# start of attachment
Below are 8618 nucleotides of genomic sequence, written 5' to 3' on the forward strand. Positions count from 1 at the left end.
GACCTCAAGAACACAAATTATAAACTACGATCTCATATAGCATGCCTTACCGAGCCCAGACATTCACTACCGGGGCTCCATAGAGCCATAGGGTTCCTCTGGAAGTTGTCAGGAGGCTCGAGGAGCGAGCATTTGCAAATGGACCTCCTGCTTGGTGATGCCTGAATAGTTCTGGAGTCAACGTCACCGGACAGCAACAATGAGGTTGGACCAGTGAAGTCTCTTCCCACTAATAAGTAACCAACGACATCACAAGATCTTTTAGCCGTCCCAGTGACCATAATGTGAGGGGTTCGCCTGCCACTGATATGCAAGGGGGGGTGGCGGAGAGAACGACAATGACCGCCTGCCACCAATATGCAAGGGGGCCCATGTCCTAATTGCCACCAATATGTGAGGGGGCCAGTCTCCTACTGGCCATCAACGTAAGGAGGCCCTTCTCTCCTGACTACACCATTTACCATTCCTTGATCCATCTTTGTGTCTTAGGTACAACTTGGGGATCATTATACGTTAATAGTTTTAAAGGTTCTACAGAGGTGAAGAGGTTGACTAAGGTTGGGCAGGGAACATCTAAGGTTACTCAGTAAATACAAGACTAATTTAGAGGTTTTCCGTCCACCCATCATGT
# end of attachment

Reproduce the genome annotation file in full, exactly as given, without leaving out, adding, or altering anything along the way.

Below are 8618 nucleotides of genomic sequence, written 5' to 3' on the forward strand. Positions count from 1 at the left end.
GACCTCAAGAACACAAATTATAAACTACGATCTCATATAGCATGCCTTACCGAGCCCAGACATTCACTACCGGGGCTCCATAGAGCCATAGGGTTCCTCTGGAAGTTGTCAGGAGGCTCGAGGAGCGAGCATTTGCAAATGGACCTCCTGCTTGGTGATGCCTGAATAGTTCTGGAGTCAACGTCACCGGACAGCAACAATGAGGTTGGACCAGTGAAGTCTCTTCCCACTAATAAGTAACCAACGACATCACAAGATCTTTTAGCCGTCCCAGTGACCATAATGTGAGGGGTTCGCCTGCCACTGATATGCAAGGGGGGGTGGCGGAGAGAACGACAATGACCGCCTGCCACCAATATGCAAGGGGGCCCATGTCCTAATTGCCACCAATATGTGAGGGGGCCAGTCTCCTACTGGCCATCAACGTAAGGAGGCCCTTCTCTCCTGACTACACCATTTACCATTCCTTGATCCATCTTTGTGTCTTAGGTACAACTTGGGGATCATTATACGTTAATAGTTTTAAAGGTTCTACAGAGGTGAAGAGGTTGACTAAGGTTGGGCAGGGAACATCTAAGGTTACTCAGTAAATACAAGACTAATTTAGAGGTTTTCCGTCCACCCATCATGT